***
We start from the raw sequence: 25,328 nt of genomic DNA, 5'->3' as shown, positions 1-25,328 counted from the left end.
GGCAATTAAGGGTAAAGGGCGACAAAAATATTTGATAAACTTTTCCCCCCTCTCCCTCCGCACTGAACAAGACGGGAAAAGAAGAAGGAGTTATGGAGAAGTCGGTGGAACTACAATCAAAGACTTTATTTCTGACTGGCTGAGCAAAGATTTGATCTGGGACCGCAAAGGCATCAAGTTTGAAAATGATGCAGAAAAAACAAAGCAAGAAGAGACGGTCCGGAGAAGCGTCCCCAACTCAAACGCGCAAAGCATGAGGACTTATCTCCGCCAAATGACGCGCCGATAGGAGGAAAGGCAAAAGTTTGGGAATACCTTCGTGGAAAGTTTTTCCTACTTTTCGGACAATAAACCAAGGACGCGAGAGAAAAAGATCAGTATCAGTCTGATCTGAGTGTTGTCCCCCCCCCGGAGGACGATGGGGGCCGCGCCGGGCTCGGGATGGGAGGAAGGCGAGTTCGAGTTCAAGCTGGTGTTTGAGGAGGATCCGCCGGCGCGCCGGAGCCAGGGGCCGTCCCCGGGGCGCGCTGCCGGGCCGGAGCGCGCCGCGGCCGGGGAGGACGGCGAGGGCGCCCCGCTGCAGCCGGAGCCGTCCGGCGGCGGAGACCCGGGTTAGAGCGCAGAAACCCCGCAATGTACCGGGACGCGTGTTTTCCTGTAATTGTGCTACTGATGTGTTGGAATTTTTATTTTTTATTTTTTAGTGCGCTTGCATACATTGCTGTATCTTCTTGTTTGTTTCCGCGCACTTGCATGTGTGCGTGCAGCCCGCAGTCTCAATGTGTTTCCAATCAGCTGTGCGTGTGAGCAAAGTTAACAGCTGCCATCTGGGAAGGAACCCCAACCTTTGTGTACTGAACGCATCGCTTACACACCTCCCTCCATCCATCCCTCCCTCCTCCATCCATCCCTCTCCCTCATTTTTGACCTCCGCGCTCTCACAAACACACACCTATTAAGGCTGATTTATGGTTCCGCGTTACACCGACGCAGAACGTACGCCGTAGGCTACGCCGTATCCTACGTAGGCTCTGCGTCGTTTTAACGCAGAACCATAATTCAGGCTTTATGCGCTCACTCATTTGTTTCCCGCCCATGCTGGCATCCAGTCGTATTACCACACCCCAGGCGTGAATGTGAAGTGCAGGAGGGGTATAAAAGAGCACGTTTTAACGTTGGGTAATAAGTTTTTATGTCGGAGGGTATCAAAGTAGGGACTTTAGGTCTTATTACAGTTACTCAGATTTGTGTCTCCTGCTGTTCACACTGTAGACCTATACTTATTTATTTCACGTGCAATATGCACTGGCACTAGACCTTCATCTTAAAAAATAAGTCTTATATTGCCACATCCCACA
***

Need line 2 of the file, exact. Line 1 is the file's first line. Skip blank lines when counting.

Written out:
GGCAATTAAGGGTAAAGGGCGACAAAAATATTTGATAAACTTTTCCCCCCTCTCCCTCCGCACTGAACAAGACGGGAAAAGAAGAAGGAGTTATGGAGAAGTCGGTGGAACTACAATCAAAGACTTTATTTCTGACTGGCTGAGCAAAGATTTGATCTGGGACCGCAAAGGCATCAAGTTTGAAAATGATGCAGAAAAAACAAAGCAAGAAGAGACGGTCCGGAGAAGCGTCCCCAACTCAAACGCGCAAAGCATGAGGACTTATCTCCGCCAAATGACGCGCCGATAGGAGGAAAGGCAAAAGTTTGGGAATACCTTCGTGGAAAGTTTTTCCTACTTTTCGGACAATAAACCAAGGACGCGAGAGAAAAAGATCAGTATCAGTCTGATCTGAGTGTTGTCCCCCCCCCGGAGGACGATGGGGGCCGCGCCGGGCTCGGGATGGGAGGAAGGCGAGTTCGAGTTCAAGCTGGTGTTTGAGGAGGATCCGCCGGCGCGCCGGAGCCAGGGGCCGTCCCCGGGGCGCGCTGCCGGGCCGGAGCGCGCCGCGGCCGGGGAGGACGGCGAGGGCGCCCCGCTGCAGCCGGAGCCGTCCGGCGGCGGAGACCCGGGTTAGAGCGCAGAAACCCCGCAATGTACCGGGACGCGTGTTTTCCTGTAATTGTGCTACTGATGTGTTGGAATTTTTATTTTTTATTTTTTAGTGCGCTTGCATACATTGCTGTATCTTCTTGTTTGTTTCCGCGCACTTGCATGTGTGCGTGCAGCCCGCAGTCTCAATGTGTTTCCAATCAGCTGTGCGTGTGAGCAAAGTTAACAGCTGCCATCTGGGAAGGAACCCCAACCTTTGTGTACTGAACGCATCGCTTACACACCTCCCTCCATCCATCCCTCCCTCCTCCATCCATCCCTCTCCCTCATTTTTGACCTCCGCGCTCTCACAAACACACACCTATTAAGGCTGATTTATGGTTCCGCGTTACACCGACGCAGAACGTACGCCGTAGGCTACGCCGTATCCTACGTAGGCTCTGCGTCGTTTTAACGCAGAACCATAATTCAGGCTTTATGCGCTCACTCATTTGTTTCCCGCCCATGCTGGCATCCAGTCGTATTACCACACCCCAGGCGTGAATGTGAAGTGCAGGAGGGGTATAAAAGAGCACGTTTTAACGTTGGGTAATAAGTTTTTATGTCGGAGGGTATCAAAGTAGGGACTTTAGGTCTTATTACAGTTACTCAGATTTGTGTCTCCTGCTGTTCACACTGTAGACCTATACTTATTTATTTCACGTGCAATATGCACTGGCACTAGACCTTCATCTTAAAAAATAAGTCTTATATTGCCACATCCCACA